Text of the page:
Question: In the article “The Freedom,” Baal HaSulam writes that the law of development pushing us toward its goal makes us captives because a person is always drawn to pleasure and flees from suffering. Is there any freedom within this?
Answer: No. And what kind of freedom can there be if I am just a desire to receive pleasure? There are always a certain number of options for pleasure and suffering in front of me, and I, according to my understanding and mood, choose for myself seemingly the best option. In this state, I am like an animal that simply chooses to escape from bad to good whenever possible and as soon as possible.
Question: Baal HaSulam and you too often use the term “animal” in relation to a person. Why? It sounds harsh.
Answer: This does not mean that we reduce man to the level of an animal.
The point is that our nature controls us absolutely rigidly, specifically, according to a certain formula, and thus makes us choose at every moment the state that seems the best for us. The only problem is that both animals and we choose these states according to our understanding of what is revealed to us.
A person, seeing a certain number of possibilities in front of him, chooses the best: partly instinctively, partly reasonably, by calculating his options. The animal does the same. However, it makes fewer mistakes because it has more developed instincts, which are in a smaller set of variations and possibilities.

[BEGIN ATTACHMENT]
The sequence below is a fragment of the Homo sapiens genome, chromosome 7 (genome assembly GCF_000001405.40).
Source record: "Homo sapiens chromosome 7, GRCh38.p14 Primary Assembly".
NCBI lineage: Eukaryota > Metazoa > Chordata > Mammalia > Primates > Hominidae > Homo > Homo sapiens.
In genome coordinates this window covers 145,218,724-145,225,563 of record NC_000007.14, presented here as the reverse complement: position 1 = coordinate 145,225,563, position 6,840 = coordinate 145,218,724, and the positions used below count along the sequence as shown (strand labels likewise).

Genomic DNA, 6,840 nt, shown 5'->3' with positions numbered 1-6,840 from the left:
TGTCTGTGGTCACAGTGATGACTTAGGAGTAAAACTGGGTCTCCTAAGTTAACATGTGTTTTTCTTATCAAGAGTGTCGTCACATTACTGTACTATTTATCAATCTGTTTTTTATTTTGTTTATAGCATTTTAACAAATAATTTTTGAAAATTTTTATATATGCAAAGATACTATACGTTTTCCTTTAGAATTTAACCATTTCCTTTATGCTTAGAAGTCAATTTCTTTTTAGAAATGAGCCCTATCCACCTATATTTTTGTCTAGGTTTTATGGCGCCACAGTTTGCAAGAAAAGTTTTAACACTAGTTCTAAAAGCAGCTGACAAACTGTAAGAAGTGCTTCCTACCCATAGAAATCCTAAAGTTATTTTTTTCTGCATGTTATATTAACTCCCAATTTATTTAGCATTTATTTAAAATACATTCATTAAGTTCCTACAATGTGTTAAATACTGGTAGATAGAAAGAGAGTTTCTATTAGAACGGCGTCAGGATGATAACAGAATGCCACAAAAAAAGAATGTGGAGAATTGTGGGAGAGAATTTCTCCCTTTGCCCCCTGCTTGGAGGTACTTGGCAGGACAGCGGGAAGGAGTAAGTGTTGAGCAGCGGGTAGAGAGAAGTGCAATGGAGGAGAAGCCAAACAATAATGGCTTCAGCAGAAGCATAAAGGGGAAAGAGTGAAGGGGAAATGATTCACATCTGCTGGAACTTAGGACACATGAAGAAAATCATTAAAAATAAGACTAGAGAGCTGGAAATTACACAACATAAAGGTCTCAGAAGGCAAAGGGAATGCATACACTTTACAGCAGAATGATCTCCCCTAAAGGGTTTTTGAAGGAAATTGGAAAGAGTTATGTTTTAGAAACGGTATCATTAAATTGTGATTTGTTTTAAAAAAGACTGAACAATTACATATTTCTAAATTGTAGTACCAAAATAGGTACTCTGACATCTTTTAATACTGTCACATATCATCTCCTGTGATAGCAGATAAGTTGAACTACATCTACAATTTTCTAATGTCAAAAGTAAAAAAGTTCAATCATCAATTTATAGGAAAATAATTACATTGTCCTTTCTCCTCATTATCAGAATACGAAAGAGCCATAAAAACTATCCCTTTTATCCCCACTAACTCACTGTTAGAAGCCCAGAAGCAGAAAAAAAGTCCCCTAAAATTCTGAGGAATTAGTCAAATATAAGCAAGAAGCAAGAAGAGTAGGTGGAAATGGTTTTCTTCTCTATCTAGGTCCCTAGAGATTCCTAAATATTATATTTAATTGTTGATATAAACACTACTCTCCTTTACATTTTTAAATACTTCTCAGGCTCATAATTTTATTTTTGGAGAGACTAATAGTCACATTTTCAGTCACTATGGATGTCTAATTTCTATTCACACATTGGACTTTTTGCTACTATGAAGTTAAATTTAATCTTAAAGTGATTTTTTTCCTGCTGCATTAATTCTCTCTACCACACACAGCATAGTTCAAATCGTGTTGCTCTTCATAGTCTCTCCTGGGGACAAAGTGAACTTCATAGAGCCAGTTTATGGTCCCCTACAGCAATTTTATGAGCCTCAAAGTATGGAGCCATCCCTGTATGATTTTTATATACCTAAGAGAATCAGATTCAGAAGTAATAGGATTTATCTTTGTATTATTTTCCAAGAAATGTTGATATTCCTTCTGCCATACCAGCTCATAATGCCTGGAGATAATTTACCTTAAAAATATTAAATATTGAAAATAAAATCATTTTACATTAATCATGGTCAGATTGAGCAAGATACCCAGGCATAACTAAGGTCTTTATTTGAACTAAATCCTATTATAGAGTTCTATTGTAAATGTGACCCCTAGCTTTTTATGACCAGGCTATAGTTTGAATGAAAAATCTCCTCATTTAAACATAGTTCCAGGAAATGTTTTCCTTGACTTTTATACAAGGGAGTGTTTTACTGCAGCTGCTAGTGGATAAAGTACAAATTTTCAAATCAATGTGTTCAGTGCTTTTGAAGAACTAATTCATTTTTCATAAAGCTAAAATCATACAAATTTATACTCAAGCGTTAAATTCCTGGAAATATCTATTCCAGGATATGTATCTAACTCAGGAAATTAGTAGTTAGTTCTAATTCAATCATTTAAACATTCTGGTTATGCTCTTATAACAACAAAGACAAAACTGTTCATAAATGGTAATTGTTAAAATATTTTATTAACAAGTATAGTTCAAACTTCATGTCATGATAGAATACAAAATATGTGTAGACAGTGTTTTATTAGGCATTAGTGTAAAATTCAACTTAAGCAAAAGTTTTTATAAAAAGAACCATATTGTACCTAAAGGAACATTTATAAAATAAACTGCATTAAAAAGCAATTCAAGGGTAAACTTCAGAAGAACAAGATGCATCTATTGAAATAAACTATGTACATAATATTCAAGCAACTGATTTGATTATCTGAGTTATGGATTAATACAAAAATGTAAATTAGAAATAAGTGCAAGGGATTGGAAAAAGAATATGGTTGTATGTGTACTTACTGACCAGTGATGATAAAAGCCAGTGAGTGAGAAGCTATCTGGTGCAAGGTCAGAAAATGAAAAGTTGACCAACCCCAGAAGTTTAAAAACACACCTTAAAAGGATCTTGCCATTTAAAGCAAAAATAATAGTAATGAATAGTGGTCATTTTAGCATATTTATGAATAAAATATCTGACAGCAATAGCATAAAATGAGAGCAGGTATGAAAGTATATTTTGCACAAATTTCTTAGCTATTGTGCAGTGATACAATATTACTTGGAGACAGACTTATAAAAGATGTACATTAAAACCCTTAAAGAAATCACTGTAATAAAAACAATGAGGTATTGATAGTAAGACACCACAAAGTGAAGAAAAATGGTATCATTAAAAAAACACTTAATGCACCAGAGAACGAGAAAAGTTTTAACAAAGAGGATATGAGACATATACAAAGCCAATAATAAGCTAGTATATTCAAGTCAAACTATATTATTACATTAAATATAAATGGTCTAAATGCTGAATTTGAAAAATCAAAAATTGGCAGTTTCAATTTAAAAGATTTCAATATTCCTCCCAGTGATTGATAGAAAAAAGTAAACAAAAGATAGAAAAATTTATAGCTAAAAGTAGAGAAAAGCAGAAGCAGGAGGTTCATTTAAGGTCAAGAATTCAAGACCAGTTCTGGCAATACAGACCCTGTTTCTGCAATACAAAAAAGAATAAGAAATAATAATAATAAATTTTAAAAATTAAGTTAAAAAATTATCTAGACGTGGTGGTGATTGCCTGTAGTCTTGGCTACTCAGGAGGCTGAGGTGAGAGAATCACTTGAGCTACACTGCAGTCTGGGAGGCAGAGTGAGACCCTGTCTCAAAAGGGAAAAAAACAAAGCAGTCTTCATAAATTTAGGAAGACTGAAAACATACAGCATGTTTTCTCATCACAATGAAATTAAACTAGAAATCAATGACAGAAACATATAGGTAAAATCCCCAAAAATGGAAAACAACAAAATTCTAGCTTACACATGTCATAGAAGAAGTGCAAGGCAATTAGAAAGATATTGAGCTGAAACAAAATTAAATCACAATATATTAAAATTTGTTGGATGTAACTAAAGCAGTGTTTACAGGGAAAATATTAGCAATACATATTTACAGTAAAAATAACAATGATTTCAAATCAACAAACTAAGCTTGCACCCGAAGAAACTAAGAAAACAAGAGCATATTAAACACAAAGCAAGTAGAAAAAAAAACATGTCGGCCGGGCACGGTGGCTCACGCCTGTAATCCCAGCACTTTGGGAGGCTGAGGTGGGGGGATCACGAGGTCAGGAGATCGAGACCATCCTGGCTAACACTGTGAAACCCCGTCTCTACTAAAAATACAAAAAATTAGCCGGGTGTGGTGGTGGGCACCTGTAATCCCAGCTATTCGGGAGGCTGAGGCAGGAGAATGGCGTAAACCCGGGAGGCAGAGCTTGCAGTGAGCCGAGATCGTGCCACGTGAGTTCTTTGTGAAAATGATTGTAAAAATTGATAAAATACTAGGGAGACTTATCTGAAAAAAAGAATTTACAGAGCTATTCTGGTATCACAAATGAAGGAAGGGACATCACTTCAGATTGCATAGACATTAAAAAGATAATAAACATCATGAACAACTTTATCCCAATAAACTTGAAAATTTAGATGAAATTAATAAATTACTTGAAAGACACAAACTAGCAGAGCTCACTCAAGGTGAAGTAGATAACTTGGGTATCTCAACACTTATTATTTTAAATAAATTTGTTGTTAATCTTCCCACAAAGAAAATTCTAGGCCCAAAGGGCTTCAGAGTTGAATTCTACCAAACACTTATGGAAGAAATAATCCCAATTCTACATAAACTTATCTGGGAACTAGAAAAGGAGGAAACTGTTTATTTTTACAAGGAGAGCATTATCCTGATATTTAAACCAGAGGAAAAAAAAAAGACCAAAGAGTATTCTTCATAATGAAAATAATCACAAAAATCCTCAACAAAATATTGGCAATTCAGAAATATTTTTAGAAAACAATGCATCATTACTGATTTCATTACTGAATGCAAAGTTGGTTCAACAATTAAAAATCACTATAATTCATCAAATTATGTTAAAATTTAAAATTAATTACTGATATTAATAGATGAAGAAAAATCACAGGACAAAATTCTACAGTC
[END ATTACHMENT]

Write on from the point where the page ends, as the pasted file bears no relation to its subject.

But, in principle, it is the same program. And there is nothing a person can do here. Therefore, if we just live our life in the usual way, then we are led by nature, and we have no freewill at all.
How then can you define what freedom is? Freedom from what? I have no freedom from my desire to receive pleasure. The only thing is that I can choose a certain kind of pleasure for myself. In this case, I substitute one for the other.
For example, I can enroll in a weight-loss group. They will “brainwash” me there, and I will behave differently—I will choose other forms of pleasure instead of eating sweets. Or, I might prefer to do art, science, etc.
Thus, I can fall under the influence of certain external factors, and they will give me a different scale of values. That is, I can say that now I choose a certain activity it becomes important and for me, now I derive pleasure from it. But still, someone pushed me to it. In any case, I am within the same nature that consists only of pleasure and suffering.
From KabTV’s “Close-Up. Fire Island” 1/1/10